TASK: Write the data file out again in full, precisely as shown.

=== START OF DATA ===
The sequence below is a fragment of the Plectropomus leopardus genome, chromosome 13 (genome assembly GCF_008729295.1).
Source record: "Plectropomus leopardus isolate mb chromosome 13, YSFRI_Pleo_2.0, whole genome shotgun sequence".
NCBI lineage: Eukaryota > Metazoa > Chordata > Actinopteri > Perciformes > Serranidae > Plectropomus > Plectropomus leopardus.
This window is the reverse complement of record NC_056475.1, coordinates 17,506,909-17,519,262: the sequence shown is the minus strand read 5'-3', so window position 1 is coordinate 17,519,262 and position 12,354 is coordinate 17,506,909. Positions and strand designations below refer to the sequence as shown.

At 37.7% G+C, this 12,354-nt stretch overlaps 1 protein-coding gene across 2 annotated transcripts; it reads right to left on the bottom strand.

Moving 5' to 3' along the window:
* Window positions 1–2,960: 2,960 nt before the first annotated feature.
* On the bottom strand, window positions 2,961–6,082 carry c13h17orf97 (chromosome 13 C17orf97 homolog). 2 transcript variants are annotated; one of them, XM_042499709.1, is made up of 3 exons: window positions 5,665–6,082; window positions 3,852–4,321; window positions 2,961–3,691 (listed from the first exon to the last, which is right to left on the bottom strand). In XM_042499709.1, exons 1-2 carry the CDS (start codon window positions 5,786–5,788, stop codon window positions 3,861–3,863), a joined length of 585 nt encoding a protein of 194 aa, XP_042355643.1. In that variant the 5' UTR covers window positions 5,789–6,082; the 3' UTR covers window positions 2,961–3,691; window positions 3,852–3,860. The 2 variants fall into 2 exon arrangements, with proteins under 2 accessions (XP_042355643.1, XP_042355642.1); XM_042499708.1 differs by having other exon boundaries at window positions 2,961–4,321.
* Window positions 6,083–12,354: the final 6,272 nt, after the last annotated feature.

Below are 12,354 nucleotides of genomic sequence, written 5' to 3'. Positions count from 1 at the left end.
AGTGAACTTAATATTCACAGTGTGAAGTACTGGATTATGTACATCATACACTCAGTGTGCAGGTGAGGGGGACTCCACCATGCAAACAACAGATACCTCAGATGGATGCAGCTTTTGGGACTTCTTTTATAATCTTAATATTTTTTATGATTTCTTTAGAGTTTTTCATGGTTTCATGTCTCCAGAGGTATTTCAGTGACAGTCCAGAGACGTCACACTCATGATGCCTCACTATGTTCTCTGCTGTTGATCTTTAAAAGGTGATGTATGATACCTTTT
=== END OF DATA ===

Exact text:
The sequence below is a fragment of the Plectropomus leopardus genome, chromosome 13 (genome assembly GCF_008729295.1).
Source record: "Plectropomus leopardus isolate mb chromosome 13, YSFRI_Pleo_2.0, whole genome shotgun sequence".
NCBI lineage: Eukaryota > Metazoa > Chordata > Actinopteri > Perciformes > Serranidae > Plectropomus > Plectropomus leopardus.
This window is the reverse complement of record NC_056475.1, coordinates 17,506,909-17,519,262: the sequence shown is the minus strand read 5'-3', so window position 1 is coordinate 17,519,262 and position 12,354 is coordinate 17,506,909. Positions and strand designations below refer to the sequence as shown.

At 37.7% G+C, this 12,354-nt stretch overlaps 1 protein-coding gene across 2 annotated transcripts; it reads right to left on the bottom strand.

Moving 5' to 3' along the window:
* Window positions 1–2,960: 2,960 nt before the first annotated feature.
* On the bottom strand, window positions 2,961–6,082 carry c13h17orf97 (chromosome 13 C17orf97 homolog). 2 transcript variants are annotated; one of them, XM_042499709.1, is made up of 3 exons: window positions 5,665–6,082; window positions 3,852–4,321; window positions 2,961–3,691 (listed from the first exon to the last, which is right to left on the bottom strand). In XM_042499709.1, exons 1-2 carry the CDS (start codon window positions 5,786–5,788, stop codon window positions 3,861–3,863), a joined length of 585 nt encoding a protein of 194 aa, XP_042355643.1. In that variant the 5' UTR covers window positions 5,789–6,082; the 3' UTR covers window positions 2,961–3,691; window positions 3,852–3,860. The 2 variants fall into 2 exon arrangements, with proteins under 2 accessions (XP_042355643.1, XP_042355642.1); XM_042499708.1 differs by having other exon boundaries at window positions 2,961–4,321.
* Window positions 6,083–12,354: the final 6,272 nt, after the last annotated feature.

Below are 12,354 nucleotides of genomic sequence, written 5' to 3'. Positions count from 1 at the left end.
AGTGAACTTAATATTCACAGTGTGAAGTACTGGATTATGTACATCATACACTCAGTGTGCAGGTGAGGGGGACTCCACCATGCAAACAACAGATACCTCAGATGGATGCAGCTTTTGGGACTTCTTTTATAATCTTAATATTTTTTATGATTTCTTTAGAGTTTTTCATGGTTTCATGTCTCCAGAGGTATTTCAGTGACAGTCCAGAGACGTCACACTCATGATGCCTCACTATGTTCTCTGCTGTTGATCTTTAAAAGGTGATGTATGATACCTTTT